In an article published in the Cayman Financial Review in the third quarter of 2016, I talked about the English case of Dawson-Damer & Ors v Taylor Wessing LLP, Michael Morrison and James Burns and its relevance for practitioners here, given the likelihood of a Data Protection Law (DPL) making its way onto the statute books in the Cayman Islands this year.

I concluded my article in the hope that there might be an appeal of the High Court decision that would add another stage to the debate about the application of the English Data Protection Act 1998 (DPA) in the context of dispute between trustees and beneficiaries. In fact, an appeal was heard in November last year and the Court of Appeal handed down its decision on Feb. 16. The issues in the appeal were considered so important that the Information Commissioner  (IC) in England was given permission by the court to intervene in the appeal and to provide for oral and written submissions via leading counsel.

As readers will recall, the trustee, Grampian, was resident and incorporated in the Bahamas. The trusts in question were governed by the laws of the Bahamas. In early 2014, Mrs. Dawson-Damer, a beneficiary of one of the trusts involved, sought copies of trust documentation from the trustees, having learned of appointments and resettlements totalling some US$402 million, out of a family trust of which they were beneficiaries, on to new trusts of which she and her children were not beneficiaries.

She followed that request with a formal “subject access request” (SAR) under the DPA of Taylor Wessing (TW), the trustee’s London solicitors, for copies of all “data” of which she and her children were the subject, pursuant to her rights under the DPA. When TW refused to comply with her SAR, citing legal professional privilege, she issued an application in the English High Court to compel them to do so.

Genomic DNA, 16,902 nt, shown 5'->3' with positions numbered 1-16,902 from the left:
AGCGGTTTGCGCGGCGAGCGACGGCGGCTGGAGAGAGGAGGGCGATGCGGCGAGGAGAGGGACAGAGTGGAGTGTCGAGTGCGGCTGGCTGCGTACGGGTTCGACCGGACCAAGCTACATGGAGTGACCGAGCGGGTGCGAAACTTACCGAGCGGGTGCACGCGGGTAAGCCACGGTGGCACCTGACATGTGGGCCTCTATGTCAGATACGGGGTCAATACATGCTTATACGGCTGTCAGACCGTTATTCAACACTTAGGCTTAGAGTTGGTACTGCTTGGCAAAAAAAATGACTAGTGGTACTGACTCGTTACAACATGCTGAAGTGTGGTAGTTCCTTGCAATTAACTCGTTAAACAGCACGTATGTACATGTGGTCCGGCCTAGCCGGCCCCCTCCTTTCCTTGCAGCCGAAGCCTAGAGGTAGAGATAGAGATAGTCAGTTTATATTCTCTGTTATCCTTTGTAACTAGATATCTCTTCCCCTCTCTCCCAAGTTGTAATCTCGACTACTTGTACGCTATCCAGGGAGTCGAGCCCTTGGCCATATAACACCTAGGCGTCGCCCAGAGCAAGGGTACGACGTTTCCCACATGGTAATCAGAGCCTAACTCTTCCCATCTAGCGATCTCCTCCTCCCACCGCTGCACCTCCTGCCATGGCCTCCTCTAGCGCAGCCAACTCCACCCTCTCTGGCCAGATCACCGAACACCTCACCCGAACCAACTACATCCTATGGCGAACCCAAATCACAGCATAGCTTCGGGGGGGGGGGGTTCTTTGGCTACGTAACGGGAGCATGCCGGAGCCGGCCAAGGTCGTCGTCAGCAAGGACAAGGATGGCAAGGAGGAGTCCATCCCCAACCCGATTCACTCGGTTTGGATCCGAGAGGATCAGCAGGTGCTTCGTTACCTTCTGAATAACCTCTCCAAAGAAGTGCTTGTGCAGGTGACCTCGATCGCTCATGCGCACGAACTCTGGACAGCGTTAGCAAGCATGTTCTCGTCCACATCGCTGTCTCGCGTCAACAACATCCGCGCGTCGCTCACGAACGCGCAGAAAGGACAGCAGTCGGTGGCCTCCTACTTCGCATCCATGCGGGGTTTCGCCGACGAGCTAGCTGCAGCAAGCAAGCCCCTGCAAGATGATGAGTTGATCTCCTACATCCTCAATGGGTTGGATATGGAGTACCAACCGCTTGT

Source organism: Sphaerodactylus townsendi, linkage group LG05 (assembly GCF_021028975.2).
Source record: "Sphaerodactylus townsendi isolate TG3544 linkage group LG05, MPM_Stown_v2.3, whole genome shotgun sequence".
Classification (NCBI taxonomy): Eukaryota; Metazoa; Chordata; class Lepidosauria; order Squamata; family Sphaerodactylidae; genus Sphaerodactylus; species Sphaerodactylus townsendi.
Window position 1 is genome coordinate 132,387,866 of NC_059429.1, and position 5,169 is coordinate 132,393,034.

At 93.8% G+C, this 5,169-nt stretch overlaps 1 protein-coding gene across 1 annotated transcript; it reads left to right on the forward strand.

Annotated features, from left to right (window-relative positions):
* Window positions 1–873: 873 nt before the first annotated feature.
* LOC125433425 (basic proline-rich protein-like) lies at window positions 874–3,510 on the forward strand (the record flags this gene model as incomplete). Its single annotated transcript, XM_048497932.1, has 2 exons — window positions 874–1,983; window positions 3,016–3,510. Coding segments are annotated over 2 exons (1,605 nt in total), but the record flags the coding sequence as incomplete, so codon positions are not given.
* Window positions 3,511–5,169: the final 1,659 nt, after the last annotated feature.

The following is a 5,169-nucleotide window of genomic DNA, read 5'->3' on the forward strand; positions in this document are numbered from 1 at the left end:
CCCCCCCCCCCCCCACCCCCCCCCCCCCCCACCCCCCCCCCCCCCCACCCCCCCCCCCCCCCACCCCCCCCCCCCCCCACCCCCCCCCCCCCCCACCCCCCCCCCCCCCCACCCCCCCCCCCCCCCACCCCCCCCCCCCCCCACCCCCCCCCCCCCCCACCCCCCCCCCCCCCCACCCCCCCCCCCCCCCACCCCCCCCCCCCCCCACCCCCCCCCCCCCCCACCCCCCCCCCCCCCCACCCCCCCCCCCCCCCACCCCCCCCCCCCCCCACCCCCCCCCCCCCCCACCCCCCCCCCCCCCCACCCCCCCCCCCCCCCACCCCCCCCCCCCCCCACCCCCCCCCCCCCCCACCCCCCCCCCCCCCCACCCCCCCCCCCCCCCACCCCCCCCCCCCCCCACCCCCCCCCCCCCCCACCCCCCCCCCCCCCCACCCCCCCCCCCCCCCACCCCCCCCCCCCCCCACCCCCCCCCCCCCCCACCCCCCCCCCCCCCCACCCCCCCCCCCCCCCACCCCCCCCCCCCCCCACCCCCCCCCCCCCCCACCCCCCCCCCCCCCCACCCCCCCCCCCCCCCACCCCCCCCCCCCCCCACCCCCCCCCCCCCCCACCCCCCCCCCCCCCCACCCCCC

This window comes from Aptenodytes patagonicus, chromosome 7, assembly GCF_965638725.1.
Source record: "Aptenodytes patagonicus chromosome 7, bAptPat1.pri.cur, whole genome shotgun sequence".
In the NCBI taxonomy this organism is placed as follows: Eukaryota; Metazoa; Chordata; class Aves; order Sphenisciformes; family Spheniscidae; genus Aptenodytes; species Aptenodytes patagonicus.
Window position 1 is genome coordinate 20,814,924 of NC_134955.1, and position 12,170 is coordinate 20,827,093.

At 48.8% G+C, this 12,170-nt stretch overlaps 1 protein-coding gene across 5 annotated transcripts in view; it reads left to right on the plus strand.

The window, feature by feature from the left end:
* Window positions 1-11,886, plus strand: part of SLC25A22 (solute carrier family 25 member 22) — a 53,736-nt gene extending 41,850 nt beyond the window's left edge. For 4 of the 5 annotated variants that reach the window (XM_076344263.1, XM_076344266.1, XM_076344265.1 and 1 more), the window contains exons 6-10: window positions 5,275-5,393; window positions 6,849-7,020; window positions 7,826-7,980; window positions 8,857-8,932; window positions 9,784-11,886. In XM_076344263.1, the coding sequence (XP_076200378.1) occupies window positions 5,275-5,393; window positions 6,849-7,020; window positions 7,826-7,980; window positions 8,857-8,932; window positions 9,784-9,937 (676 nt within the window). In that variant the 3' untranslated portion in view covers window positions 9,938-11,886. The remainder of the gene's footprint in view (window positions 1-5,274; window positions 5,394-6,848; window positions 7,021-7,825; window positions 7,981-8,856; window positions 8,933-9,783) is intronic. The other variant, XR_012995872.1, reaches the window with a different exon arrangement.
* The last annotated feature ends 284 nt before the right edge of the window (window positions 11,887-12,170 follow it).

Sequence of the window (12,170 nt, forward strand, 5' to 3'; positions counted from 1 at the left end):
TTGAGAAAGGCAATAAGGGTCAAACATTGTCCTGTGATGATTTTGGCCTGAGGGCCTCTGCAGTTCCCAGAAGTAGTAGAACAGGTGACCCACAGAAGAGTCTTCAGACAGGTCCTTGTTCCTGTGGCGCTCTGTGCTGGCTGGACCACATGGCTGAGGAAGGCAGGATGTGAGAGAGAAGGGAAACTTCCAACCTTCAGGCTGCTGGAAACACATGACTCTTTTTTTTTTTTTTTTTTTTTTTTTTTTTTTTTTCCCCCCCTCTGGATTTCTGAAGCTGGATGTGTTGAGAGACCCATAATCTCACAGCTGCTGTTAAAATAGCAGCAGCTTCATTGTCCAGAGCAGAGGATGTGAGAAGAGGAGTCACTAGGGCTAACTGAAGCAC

She followed the application in England with a claim in the Bahamian court against the trustee seeking to set aside the aforementioned appointments and resettlement of assets. As Lady Justice Arden commented in the Court of Appeal judgment, “It is an important part of the background that under The Bahamian Trustee Act 1998, section 83(8) and (10), no trustee can be compelled to disclose a variety of trust documents and the Bahamian court would similarly not be able to order any such disclosure.”

The focus of the appeal was centered on three issues:

(1)    The extent of legal professional privilege and whether documents were exempt from disclosure under English law only (referred to as the “narrow view” in the judgment and supported by the IC), or whether the exemption should also cover documents that the trustee could refuse to disclose under Bahamian law, the governing law of the trust;
(2)    Whether, if the narrow view at (1) is correct, whether the search to ascertain which documents were exempt from disclosure was “disproportionate” and so TW could be excused from doing so; and